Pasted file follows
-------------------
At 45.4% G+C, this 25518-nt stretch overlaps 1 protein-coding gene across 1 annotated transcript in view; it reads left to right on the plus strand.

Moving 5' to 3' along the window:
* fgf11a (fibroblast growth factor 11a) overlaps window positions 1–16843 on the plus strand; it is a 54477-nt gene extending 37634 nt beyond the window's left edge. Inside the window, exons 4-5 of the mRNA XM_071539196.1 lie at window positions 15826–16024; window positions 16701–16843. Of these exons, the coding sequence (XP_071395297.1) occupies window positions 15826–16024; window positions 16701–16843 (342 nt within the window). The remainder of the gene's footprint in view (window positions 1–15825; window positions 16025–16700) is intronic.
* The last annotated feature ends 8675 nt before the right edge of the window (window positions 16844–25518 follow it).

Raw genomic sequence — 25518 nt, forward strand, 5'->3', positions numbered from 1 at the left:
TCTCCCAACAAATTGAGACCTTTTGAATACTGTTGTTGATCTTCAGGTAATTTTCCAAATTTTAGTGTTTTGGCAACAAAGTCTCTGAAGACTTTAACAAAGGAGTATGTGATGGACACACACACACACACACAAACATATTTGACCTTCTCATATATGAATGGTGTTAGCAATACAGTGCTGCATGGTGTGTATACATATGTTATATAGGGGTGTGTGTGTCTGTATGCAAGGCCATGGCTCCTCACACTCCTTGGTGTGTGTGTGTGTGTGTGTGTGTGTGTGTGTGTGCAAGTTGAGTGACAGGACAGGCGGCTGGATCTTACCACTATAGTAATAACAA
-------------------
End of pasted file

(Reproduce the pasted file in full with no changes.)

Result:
At 45.4% G+C, this 25518-nt stretch overlaps 1 protein-coding gene across 1 annotated transcript in view; it reads left to right on the plus strand.

Moving 5' to 3' along the window:
* fgf11a (fibroblast growth factor 11a) overlaps window positions 1–16843 on the plus strand; it is a 54477-nt gene extending 37634 nt beyond the window's left edge. Inside the window, exons 4-5 of the mRNA XM_071539196.1 lie at window positions 15826–16024; window positions 16701–16843. Of these exons, the coding sequence (XP_071395297.1) occupies window positions 15826–16024; window positions 16701–16843 (342 nt within the window). The remainder of the gene's footprint in view (window positions 1–15825; window positions 16025–16700) is intronic.
* The last annotated feature ends 8675 nt before the right edge of the window (window positions 16844–25518 follow it).

Raw genomic sequence — 25518 nt, forward strand, 5'->3', positions numbered from 1 at the left:
TCTCCCAACAAATTGAGACCTTTTGAATACTGTTGTTGATCTTCAGGTAATTTTCCAAATTTTAGTGTTTTGGCAACAAAGTCTCTGAAGACTTTAACAAAGGAGTATGTGATGGACACACACACACACACACAAACATATTTGACCTTCTCATATATGAATGGTGTTAGCAATACAGTGCTGCATGGTGTGTATACATATGTTATATAGGGGTGTGTGTGTCTGTATGCAAGGCCATGGCTCCTCACACTCCTTGGTGTGTGTGTGTGTGTGTGTGTGTGTGTGTGTGTGCAAGTTGAGTGACAGGACAGGCGGCTGGATCTTACCACTATAGTAATAACAA